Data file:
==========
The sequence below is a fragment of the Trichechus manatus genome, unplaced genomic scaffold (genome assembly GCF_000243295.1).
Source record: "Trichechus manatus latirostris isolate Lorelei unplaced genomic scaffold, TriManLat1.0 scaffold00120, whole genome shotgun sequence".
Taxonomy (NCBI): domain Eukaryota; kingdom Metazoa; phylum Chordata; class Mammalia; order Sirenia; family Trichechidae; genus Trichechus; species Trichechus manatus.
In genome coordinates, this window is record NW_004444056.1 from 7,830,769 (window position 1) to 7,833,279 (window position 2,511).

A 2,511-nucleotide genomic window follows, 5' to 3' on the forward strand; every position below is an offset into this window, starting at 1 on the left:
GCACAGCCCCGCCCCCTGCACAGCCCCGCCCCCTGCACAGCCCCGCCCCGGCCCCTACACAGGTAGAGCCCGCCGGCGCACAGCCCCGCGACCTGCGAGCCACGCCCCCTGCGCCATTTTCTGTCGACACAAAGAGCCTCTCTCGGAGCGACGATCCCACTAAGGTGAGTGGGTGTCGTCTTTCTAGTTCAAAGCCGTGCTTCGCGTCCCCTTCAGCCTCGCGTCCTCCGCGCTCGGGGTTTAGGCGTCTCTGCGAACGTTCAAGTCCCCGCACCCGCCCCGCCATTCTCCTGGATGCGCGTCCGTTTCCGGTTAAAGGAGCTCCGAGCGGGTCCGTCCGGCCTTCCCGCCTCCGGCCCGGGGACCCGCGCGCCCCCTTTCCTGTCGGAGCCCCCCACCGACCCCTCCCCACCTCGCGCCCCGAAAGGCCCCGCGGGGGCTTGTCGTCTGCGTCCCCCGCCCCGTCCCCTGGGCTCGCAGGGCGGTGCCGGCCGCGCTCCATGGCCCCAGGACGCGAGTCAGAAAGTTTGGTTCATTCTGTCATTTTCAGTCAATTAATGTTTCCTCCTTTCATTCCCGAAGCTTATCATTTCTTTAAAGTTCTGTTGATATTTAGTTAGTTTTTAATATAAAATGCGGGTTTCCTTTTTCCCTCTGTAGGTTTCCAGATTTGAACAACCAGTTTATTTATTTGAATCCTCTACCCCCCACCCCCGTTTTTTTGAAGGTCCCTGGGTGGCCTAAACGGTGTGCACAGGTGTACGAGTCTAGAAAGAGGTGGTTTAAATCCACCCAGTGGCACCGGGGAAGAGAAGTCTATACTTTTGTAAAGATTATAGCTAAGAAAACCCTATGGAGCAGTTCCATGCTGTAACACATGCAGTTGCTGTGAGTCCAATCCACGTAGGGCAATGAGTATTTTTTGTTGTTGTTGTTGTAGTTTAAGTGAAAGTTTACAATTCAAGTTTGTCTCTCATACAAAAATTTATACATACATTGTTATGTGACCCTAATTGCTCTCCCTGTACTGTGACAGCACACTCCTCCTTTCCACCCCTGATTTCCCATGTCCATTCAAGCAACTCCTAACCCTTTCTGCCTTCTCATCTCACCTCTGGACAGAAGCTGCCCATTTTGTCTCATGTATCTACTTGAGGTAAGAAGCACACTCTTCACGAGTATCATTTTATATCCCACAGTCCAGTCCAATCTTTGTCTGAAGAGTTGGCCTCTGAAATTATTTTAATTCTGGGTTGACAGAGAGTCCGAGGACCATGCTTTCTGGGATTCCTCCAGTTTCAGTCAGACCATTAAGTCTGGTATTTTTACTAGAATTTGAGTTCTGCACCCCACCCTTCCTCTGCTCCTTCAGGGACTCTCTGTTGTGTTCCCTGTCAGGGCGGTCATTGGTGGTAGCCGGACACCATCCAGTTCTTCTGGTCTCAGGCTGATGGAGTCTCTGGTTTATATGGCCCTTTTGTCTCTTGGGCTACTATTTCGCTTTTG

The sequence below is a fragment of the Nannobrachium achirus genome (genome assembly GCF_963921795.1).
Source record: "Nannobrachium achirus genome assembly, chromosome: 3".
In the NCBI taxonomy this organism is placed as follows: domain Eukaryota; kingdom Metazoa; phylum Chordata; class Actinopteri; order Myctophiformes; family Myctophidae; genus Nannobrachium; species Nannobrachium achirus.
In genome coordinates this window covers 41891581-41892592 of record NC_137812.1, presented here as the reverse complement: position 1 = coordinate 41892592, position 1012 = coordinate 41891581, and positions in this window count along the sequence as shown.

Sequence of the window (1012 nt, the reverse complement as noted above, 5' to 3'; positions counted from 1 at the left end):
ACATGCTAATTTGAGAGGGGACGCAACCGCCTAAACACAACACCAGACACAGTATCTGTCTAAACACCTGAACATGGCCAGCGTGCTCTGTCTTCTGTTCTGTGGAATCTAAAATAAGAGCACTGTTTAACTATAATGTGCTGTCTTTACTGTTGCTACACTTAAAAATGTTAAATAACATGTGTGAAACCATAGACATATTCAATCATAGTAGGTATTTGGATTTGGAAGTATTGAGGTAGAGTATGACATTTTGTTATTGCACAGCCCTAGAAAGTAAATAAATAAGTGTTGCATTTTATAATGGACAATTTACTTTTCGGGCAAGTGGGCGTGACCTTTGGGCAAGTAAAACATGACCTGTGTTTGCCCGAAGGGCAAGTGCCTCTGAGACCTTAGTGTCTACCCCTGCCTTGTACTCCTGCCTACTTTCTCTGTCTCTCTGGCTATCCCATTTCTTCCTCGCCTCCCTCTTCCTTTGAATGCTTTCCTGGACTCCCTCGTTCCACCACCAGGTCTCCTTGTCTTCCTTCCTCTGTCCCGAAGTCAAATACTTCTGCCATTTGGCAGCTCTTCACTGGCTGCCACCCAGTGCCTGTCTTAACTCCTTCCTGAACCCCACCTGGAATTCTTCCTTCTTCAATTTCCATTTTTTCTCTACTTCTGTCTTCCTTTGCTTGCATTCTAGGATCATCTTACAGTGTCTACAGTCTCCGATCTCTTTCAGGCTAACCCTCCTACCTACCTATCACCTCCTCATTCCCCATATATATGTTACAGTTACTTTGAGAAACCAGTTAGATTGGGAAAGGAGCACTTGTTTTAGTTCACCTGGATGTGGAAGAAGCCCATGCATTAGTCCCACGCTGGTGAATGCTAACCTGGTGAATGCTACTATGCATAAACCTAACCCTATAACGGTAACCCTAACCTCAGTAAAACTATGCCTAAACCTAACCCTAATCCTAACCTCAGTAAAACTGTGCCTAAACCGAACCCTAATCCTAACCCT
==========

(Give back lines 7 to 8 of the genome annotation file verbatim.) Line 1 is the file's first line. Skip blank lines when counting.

The sequence below is a fragment of the Nannobrachium achirus genome (genome assembly GCF_963921795.1).
Source record: "Nannobrachium achirus genome assembly, chromosome: 3".